How can we help the wealthy part with their wealth?
The Wealthy Need to be Helped to Part from Their Wealth
A report by Oxfam states that globally the richest 1% now has as much wealth as the rest of the world combined; and the richest 62 people had as much wealth as the poorest half of the global population. In the five years since 2010, it has increased by $542bn, to $1.76 trillion. This position has been reached even though the world has gone through a deep recession. It is a staggering indictment of governments which claim to be devoted to democracy, fairness and social justice. No one can ever accumulate such amounts of wealth just through hard work. The skewed distribution reflects the power of some elites to appropriate wealth generated by others with their blood, sweat, brain and brawn.
This financial elite may enjoy counting its wealth, but they can’t spend it all and they can’t take it with them to the next world either. So what can be done to make the best possible use of this vast wealth?
All over the world, governments have embraced austerity programmes, punishing normal workers and pensioners for an economic crisis that they did not cause. Why punish millions when the crisis can be dissolved by inconveniencing just 62 people? Suppose these individuals, who would no doubt all claim to be patriotic and caring, could be persuaded to give-up about one-third of their wealth. That would probably not make much difference to the quality of their life, but the $581 billion would make a lot of difference to the quality of life of many, especially in developing countries.
However, the rich will need to be helped by democratically elected governments. There should be a progressive wealth tax. There should be limits on the wealth that can be passed to the next generation. Let us be generous with that and say no one can inherit more than $10 million (or even $20 million) because inherited wealth always skews opportunity and power. It enables the wealthy to fund political parties, own newspapers, fund think-tanks and advance their economic interests, often at the expense of others. Those who inherit wealth have probably not really done anything to earn it. It is just that due to accident of birth they were born in what they would regard as the right family. The inheritors have received a windfall gain. It should be added to their income and taxed at the highest rate of income tax.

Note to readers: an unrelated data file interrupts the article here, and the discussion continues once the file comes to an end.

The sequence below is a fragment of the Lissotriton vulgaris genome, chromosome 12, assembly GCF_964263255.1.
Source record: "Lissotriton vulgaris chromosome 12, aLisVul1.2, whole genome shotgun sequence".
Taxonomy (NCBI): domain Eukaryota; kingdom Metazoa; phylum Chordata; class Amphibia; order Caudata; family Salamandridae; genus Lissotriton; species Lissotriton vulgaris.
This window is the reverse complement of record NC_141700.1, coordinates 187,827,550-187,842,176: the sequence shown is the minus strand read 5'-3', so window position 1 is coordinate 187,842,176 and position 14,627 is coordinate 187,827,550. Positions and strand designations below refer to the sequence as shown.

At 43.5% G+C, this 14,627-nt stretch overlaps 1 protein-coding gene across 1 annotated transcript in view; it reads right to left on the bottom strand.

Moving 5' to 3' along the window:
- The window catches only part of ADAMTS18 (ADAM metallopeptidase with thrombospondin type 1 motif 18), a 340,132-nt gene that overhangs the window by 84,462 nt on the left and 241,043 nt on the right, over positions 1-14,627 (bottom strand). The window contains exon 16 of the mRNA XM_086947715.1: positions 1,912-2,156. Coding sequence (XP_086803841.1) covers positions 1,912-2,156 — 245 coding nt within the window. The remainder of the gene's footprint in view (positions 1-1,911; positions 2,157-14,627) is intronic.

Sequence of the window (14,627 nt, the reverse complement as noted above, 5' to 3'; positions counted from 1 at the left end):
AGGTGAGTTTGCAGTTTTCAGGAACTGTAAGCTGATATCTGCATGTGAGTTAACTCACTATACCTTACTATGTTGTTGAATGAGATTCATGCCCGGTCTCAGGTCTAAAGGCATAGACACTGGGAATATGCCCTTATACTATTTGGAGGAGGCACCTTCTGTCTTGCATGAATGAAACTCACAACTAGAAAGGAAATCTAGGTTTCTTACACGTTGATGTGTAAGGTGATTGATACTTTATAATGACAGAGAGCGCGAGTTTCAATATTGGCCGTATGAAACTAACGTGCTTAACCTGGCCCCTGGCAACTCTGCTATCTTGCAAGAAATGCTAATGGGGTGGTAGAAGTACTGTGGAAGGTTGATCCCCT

Large amounts of inherited wealth may well be tied up in business assets and is not readily available for distribution. That is fine. In that case, the assets can be placed in trust for employees and local communities to ensure that they too receive the benefit of windfall gains.
The above applies to the UK too. The UK’s richest 1,000 families control wealth of about £547 billion. This has more than doubled during the last decade. One-third or even one-quarter of their wealth would end the austerity programme championed by Chancellor George Osborne and provide plenty of resources to rebuild the economy. But a government devoted to transferring wealth upwards isn’t going to upset its paymasters. There would be no progressive wealth tax or limits on inheritance.
May be the UK government can offer new ways of entertaining the vanity of the rich and improve public finances at the same time. It can do annual auctions of titles, such as Lordships and Dames, without any power to be legislators, for a period of one year. It can erect their statutes in public places for a limited period, in return for a large sum. I am sure that there are many wealthy people out there with a social conscience and would like to emulate the likes of Quakers and Cadburys of the old and support their communities. They need no statutes. The rest should be persuaded by new laws.